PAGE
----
All Things Considered

Weekdays starting at 4pm
Melissa Block, Michele Norris, and Robert Siegel

In-depth reporting and transformed the way listeners understand current events and view the world. Every weekday, hear two hours of breaking news mixed with compelling analysis, insightful commentaries, interviews, and special - sometimes quirky - features.   Includes Stardate at 5:32pm

Genre: 
Composer ID: 
5187c8b0e1c86bcc976c2313|5187c825e1c86bcc976c2210

Pages

4:06pm

Thu August 30, 2012
The Salt

On the Farmers Market Frontier, It's Not Just About Profit

Originally published on Mon October 15, 2012 9:30 am

On a corner in Washington, D.C., where stores burned during riots 44 years ago, there's now a plaza where farmers sell produce on Saturday mornings.
Dan Charles/NPR

Farmers markets are popping up in cities all across the country, and people expect lots of different things from them: Better food, of course, but also economic development and even friendlier neighborhoods.

At its core, though, the farmers market is a business, and it won't survive unless the farmer makes money.

So what's the key to success for these markets?

Read more

3:34pm

Thu August 30, 2012
Around the Nation

Despite Drought, Some Corn Farmers Reap Bounty

Originally published on Thu August 30, 2012 7:18 pm

Grimes Sweetcorn worker Paulette Vandyke waits to sell fresh corn in Grimes, Iowa. The drought has pushed the price of corn per bushel up nearly 40 percent in the past two months.
Justin Sullivan Getty Images

For every farmer who is hurting this year during the drought, others are benefiting. Many fields in the South, Northwest and Upper Midwest are producing bountiful corn crops. And because the drought has pushed prices to record highs, farmers who have corn to sell expect a terrific payday.

"The corn has actually really, really taken off all the way through season. It's grown fast. It's been accelerated. The corn looks really good now," says John Scott, whose family farm in Sargeant, Minn., is just bursting with corn.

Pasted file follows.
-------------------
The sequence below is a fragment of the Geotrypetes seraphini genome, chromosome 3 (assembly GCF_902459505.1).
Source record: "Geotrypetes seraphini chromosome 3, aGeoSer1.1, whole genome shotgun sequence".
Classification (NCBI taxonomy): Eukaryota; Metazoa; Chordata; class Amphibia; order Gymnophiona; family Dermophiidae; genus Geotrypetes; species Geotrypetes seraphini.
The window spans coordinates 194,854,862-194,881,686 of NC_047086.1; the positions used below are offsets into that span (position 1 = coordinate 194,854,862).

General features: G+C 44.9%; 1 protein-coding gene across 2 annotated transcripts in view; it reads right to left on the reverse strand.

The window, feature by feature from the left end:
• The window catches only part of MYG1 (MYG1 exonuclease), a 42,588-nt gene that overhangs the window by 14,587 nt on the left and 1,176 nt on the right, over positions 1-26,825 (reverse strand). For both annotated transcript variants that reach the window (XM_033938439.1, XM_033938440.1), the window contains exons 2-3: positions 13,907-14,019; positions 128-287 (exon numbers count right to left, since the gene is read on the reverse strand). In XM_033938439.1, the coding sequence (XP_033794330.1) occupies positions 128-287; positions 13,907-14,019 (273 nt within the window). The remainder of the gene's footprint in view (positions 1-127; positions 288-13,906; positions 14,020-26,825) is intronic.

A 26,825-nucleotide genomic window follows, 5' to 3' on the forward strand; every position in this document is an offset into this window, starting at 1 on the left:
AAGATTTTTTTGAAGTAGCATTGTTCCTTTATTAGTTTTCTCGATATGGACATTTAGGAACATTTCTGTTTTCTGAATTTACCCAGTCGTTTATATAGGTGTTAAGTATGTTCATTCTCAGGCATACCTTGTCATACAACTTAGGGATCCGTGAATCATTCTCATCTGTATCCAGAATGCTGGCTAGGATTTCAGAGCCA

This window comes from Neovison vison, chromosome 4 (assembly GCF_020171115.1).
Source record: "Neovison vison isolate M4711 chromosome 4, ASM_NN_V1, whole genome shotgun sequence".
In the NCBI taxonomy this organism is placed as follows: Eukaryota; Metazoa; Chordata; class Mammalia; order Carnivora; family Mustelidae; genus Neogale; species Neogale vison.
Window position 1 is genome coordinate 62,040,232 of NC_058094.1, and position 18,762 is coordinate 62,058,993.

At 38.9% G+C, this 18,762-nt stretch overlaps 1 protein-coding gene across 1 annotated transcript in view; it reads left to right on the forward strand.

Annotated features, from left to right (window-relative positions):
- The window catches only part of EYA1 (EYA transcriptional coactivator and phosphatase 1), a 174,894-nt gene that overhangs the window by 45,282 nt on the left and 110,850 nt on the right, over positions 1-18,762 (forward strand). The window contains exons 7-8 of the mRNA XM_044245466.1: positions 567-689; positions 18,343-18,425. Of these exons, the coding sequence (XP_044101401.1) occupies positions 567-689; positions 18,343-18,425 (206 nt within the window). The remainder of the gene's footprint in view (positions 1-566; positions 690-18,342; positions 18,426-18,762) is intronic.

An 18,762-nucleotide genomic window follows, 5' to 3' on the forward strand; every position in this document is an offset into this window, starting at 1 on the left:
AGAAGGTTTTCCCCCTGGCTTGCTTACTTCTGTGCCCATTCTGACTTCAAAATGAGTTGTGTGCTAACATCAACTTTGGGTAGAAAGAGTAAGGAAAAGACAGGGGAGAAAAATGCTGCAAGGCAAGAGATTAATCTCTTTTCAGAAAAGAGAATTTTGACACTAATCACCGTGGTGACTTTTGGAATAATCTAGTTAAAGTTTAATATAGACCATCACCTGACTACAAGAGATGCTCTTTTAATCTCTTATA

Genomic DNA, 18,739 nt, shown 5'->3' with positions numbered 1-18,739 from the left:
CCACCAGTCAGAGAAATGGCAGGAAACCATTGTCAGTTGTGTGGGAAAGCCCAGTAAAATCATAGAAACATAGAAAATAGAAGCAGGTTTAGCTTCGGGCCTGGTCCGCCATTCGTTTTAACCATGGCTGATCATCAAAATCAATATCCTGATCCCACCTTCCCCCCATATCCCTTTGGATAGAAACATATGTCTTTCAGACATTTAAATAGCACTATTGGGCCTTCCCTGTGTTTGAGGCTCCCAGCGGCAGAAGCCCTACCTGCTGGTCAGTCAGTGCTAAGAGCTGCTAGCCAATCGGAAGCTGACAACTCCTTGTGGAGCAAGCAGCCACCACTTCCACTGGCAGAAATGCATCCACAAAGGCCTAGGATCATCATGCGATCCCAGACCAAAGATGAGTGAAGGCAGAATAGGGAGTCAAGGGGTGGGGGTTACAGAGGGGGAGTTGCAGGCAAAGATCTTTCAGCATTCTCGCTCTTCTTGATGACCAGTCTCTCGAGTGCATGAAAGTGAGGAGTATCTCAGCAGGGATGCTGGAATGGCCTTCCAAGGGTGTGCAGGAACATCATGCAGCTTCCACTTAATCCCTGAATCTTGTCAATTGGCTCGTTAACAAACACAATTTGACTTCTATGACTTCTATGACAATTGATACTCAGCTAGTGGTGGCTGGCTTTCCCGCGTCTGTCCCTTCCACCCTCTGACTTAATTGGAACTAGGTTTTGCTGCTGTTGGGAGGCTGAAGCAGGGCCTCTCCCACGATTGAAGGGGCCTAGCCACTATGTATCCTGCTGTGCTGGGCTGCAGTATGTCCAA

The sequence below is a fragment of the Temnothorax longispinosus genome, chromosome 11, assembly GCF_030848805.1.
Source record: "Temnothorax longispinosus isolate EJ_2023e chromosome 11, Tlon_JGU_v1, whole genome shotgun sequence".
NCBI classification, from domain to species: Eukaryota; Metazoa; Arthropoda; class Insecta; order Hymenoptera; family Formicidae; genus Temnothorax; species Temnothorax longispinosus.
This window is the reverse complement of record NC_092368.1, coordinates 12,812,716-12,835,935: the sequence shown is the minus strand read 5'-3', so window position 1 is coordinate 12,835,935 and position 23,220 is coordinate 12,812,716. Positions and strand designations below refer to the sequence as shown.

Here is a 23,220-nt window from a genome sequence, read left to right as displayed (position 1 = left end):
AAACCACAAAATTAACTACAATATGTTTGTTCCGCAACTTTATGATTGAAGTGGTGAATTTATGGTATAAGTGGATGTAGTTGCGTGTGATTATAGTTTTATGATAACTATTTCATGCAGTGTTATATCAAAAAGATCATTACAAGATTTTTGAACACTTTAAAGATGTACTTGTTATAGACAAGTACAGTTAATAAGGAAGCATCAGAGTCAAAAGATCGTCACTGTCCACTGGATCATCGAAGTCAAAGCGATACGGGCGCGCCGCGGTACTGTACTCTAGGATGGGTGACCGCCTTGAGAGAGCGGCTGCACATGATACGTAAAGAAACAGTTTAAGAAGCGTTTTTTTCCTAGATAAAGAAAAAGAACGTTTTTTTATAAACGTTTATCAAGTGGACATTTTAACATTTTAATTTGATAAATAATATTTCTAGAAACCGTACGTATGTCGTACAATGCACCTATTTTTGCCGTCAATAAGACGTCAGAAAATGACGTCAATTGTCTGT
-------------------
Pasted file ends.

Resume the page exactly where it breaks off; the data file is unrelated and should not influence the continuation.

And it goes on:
Read more

3:34pm

Thu August 30, 2012
NPR Story

Ryan's Speech Provides Fodder For Fact-Checkers

Originally published on Fri August 31, 2012 8:36 am

Transcript

MELISSA BLOCK, HOST:

This is ALL THINGS CONSIDERED from NPR News. I'm Melissa Block.

Tonight, Mitt Romney accepts his party's nomination for president, as the Republican National Convention wraps up in Tampa. Last night, it was his running mate Paul Ryan's turn. And in his speech, Ryan made a number of statements that have made this a busy day for fact-checkers. Among them, Glenn Kessler, who writes the Fact Checker column for The Washington Post.

Glenn, welcome to the program.

GLENN KESSLER: Thank you for having me.

Read more

3:34pm

Thu August 30, 2012
NPR Story

Ron Paul Supporters Get One Last Shout At RNC

Originally published on Thu August 30, 2012 5:09 pm

Transcript

MELISSA BLOCK, HOST:

We turn now to my co-host, Robert Siegel, who's at the Republican National Convention in Tampa, where tonight Mitt Romney accepts his party's nomination for president. We're going to hear about that in a moment. But Robert, first, I understand there's some dissention in the ranks there, at the convention center. What's going on?

ROBERT SIEGEL, HOST:

Read more

1:51pm

Thu August 30, 2012
Humans

Pinky DNA Points To Clues About Ancient Humans

Originally published on Thu August 30, 2012 5:09 pm

A replica of the pinky bone fragment found in a Siberian cave. Researchers used the bone bit to extract and sequence the genome of a girl who lived tens of thousands of years ago.
Max Planck Institute for Evolutionary Anthropology

Scientists in Germany have been able to get enough DNA from a fossilized pinky to produce a high-quality DNA sequence of the pinky's owner.

"It's a really amazing-quality genome," says David Reich of Harvard Medical School in Boston. "It's as good as modern human genome sequences, from a lot of ways of measuring it."

The pinky belonged to a girl who lived tens of thousands of years ago. Scientists aren't sure about the exact age. She is a member of an extinct group of humans called Denisovans. The name comes from Denisova cave in Siberia, where the pinky was found.

Read more

Pages